BEIJING – Twenty-two Chinese coal miners have been pulled alive from their flooded pit after being trapped underground for a week.
State television showed the men being brought slowly to the surface today with all apparently in good condition.
Hopes for the miners revived Sunday after noises were detected through a 920-foot pipe that was drilled to allow fresh air into the illegal mine near the northeastern city of Qitaihe.
Earthquake costs more than double
WELLINGTON, New Zealand – The cost of the deadly earthquakes in the New Zealand city of Christchurch has gone up, and will now likely top $17 billion.
New Zealand’s government today more than doubled its initial liability estimate of $2.6 billion to $6 billion. The rest of the cost will be borne by private insurers. The cost of the quakes equates to about 10 percent of the country’s annual economic output.
Christchurch has suffered more than 7,500 earthquakes and aftershocks since last September. The most significant quake, a magnitude-6.1 temblor, hit Feb. 22. It killed 181 people, destroyed much of the inner city and rendered entire suburbs unlivable.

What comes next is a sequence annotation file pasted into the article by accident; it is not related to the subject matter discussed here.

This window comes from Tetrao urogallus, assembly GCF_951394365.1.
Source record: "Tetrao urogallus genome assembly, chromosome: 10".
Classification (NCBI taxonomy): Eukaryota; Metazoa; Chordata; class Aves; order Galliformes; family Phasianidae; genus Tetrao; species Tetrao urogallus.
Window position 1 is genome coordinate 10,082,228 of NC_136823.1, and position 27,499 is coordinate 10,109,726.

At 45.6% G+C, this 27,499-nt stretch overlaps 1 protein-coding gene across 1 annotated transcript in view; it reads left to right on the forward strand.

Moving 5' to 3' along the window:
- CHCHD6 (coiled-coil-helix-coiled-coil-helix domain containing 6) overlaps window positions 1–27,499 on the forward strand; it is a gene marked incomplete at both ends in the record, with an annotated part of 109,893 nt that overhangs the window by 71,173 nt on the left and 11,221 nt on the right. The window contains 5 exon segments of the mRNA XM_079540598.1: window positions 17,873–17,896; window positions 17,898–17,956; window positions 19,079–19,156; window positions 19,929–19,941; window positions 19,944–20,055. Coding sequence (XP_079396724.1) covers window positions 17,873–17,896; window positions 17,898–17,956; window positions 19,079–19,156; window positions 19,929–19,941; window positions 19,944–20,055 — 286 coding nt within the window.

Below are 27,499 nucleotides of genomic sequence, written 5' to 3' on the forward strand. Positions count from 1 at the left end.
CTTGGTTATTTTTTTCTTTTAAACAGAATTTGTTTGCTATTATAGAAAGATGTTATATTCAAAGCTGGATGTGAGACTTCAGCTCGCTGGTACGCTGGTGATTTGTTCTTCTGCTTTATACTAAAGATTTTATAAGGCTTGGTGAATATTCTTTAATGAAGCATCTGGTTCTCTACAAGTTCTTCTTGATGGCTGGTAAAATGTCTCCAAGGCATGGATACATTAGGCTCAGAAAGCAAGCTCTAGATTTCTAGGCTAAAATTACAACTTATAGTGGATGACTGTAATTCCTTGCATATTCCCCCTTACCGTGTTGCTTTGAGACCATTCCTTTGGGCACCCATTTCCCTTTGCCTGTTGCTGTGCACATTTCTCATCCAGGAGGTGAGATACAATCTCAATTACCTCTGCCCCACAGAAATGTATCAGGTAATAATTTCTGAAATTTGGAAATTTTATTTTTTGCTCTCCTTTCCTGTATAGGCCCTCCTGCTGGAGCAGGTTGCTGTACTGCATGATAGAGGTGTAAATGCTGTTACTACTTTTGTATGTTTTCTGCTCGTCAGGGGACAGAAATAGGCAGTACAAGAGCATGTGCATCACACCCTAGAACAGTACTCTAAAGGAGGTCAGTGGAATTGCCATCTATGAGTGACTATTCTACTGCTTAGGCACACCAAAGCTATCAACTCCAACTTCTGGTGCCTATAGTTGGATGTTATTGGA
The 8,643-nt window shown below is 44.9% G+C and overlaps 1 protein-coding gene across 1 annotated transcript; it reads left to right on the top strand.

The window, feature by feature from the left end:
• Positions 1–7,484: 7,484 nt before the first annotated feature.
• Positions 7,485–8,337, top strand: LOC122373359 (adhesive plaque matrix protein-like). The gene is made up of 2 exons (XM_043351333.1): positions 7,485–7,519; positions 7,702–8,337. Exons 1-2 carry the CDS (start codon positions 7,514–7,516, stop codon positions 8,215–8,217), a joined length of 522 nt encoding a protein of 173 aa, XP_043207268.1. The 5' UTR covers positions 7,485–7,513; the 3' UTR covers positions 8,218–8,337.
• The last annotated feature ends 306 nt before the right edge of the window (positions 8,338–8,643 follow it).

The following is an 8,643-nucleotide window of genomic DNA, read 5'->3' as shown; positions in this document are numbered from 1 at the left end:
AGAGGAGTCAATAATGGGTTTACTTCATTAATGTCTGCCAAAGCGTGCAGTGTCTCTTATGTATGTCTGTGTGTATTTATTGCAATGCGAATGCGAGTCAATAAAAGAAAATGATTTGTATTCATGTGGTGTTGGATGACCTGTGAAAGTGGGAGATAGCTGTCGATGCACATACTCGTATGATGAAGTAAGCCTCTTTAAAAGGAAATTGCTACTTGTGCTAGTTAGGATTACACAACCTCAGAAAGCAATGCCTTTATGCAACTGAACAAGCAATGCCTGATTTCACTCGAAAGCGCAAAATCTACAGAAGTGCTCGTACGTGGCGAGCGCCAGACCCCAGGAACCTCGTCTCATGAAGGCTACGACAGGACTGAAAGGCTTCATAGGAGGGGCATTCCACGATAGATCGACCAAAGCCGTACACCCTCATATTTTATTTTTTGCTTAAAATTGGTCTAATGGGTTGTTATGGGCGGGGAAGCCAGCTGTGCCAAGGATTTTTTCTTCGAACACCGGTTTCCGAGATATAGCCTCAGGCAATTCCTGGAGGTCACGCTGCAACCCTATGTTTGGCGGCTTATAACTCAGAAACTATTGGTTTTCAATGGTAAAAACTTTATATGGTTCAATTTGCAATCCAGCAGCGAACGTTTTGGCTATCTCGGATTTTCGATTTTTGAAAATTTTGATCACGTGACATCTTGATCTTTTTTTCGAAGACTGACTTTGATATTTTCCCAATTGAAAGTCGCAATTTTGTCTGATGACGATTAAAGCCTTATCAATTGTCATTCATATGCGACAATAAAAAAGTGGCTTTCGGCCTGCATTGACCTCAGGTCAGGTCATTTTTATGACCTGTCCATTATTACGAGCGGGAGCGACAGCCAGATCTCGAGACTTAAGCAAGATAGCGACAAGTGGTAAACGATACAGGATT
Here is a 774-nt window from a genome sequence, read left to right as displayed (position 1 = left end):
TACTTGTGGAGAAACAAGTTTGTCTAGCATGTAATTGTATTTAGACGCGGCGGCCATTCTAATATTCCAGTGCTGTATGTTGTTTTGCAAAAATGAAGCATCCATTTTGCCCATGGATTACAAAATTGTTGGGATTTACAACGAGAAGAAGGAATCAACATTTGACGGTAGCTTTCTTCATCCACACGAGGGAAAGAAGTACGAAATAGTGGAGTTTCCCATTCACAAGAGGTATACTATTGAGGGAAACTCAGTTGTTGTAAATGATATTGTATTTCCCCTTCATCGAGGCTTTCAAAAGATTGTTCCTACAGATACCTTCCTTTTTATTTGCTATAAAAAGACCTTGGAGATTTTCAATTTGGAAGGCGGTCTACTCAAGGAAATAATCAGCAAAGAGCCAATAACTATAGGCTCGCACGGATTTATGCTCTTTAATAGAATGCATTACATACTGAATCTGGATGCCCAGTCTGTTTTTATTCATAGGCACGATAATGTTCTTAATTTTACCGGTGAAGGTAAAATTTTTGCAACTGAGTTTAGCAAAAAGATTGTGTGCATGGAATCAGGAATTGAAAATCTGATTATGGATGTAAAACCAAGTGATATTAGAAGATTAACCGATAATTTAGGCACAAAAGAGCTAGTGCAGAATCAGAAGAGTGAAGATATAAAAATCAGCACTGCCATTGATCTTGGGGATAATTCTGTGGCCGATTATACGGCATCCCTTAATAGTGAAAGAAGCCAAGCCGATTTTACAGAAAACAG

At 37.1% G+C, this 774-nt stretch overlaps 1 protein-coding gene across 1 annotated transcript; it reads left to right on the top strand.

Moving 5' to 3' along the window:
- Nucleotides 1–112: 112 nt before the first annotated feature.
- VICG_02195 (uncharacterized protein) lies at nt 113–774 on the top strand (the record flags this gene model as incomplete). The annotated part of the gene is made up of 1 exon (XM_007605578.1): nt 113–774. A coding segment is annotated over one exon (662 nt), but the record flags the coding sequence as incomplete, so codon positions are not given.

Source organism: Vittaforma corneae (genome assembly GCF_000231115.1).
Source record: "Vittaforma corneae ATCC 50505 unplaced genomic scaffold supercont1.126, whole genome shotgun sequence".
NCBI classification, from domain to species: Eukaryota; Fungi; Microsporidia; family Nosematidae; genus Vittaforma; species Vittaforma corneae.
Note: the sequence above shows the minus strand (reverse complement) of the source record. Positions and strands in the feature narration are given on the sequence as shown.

The government has offered to pay thousands of homeowners to leave their land for good.
Bomb detonates early, kills two
KARACHI, Pakistan – A suspected suicide bomber riding on a motorcycle in Pakistan’s largest city prematurely detonated his explosives, killing himself and his companion, a senior police official said.
Ahsan Umar said the two men were traveling through a residential area in the southern port city of Karachi when the blast occurred today. It is unclear where the bomber was headed. Umar is one of the top police investigators in Karachi.
Study identifies plague germ
WASHINGTON – The version of plague that caused the Black Death in 14th century Europe may now be extinct, researchers report, but other deadly forms remain in circulation today.
The plague that ravaged Europe wiped out nearly a third to two-thirds of the population, according to various estimates. Its cause was eventually identified as the bacteria Yersinia pestis.
A new study of DNA from people who died of the plague in London has now identified the form of the germ that caused their deaths, the researchers report in today’s edition of Proceedings of the National Academy of Sciences.
The remains of more than 100 plague victims buried between 1348 and 1350 in the East Smithfield burial site showed evidence of a strain of Y. pestis.